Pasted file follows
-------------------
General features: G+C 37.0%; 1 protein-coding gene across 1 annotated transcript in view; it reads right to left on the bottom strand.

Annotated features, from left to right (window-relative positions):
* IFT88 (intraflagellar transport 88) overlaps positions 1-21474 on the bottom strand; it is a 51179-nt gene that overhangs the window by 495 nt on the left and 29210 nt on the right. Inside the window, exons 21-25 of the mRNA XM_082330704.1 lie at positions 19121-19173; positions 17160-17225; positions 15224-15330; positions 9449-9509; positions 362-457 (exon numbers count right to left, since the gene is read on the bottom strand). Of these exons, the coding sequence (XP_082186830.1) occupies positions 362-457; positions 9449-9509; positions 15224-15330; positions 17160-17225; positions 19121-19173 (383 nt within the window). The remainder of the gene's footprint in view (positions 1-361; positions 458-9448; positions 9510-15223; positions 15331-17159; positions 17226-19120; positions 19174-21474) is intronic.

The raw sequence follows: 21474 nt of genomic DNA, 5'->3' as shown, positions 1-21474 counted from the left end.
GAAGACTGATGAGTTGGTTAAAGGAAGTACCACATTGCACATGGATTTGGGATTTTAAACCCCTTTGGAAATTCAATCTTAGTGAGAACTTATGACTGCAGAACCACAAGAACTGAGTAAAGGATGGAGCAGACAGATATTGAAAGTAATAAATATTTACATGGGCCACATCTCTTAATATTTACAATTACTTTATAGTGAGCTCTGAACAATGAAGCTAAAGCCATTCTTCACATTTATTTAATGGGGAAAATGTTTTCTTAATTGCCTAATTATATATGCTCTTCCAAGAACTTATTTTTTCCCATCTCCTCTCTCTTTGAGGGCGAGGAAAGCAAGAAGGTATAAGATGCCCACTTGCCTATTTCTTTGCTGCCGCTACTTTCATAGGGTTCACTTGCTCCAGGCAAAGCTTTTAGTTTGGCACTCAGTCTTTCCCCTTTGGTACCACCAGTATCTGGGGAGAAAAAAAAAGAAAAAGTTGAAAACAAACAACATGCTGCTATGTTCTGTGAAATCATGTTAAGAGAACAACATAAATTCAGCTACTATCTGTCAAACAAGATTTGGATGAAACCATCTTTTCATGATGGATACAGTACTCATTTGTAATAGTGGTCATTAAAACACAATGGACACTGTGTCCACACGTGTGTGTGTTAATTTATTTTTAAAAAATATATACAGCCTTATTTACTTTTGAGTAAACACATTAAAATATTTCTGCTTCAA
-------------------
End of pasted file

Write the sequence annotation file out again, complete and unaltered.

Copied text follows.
General features: G+C 37.0%; 1 protein-coding gene across 1 annotated transcript in view; it reads right to left on the bottom strand.

Annotated features, from left to right (window-relative positions):
* IFT88 (intraflagellar transport 88) overlaps positions 1-21474 on the bottom strand; it is a 51179-nt gene that overhangs the window by 495 nt on the left and 29210 nt on the right. Inside the window, exons 21-25 of the mRNA XM_082330704.1 lie at positions 19121-19173; positions 17160-17225; positions 15224-15330; positions 9449-9509; positions 362-457 (exon numbers count right to left, since the gene is read on the bottom strand). Of these exons, the coding sequence (XP_082186830.1) occupies positions 362-457; positions 9449-9509; positions 15224-15330; positions 17160-17225; positions 19121-19173 (383 nt within the window). The remainder of the gene's footprint in view (positions 1-361; positions 458-9448; positions 9510-15223; positions 15331-17159; positions 17226-19120; positions 19174-21474) is intronic.

The raw sequence follows: 21474 nt of genomic DNA, 5'->3' as shown, positions 1-21474 counted from the left end.
GAAGACTGATGAGTTGGTTAAAGGAAGTACCACATTGCACATGGATTTGGGATTTTAAACCCCTTTGGAAATTCAATCTTAGTGAGAACTTATGACTGCAGAACCACAAGAACTGAGTAAAGGATGGAGCAGACAGATATTGAAAGTAATAAATATTTACATGGGCCACATCTCTTAATATTTACAATTACTTTATAGTGAGCTCTGAACAATGAAGCTAAAGCCATTCTTCACATTTATTTAATGGGGAAAATGTTTTCTTAATTGCCTAATTATATATGCTCTTCCAAGAACTTATTTTTTCCCATCTCCTCTCTCTTTGAGGGCGAGGAAAGCAAGAAGGTATAAGATGCCCACTTGCCTATTTCTTTGCTGCCGCTACTTTCATAGGGTTCACTTGCTCCAGGCAAAGCTTTTAGTTTGGCACTCAGTCTTTCCCCTTTGGTACCACCAGTATCTGGGGAGAAAAAAAAAGAAAAAGTTGAAAACAAACAACATGCTGCTATGTTCTGTGAAATCATGTTAAGAGAACAACATAAATTCAGCTACTATCTGTCAAACAAGATTTGGATGAAACCATCTTTTCATGATGGATACAGTACTCATTTGTAATAGTGGTCATTAAAACACAATGGACACTGTGTCCACACGTGTGTGTGTTAATTTATTTTTAAAAAATATATACAGCCTTATTTACTTTTGAGTAAACACATTAAAATATTTCTGCTTCAA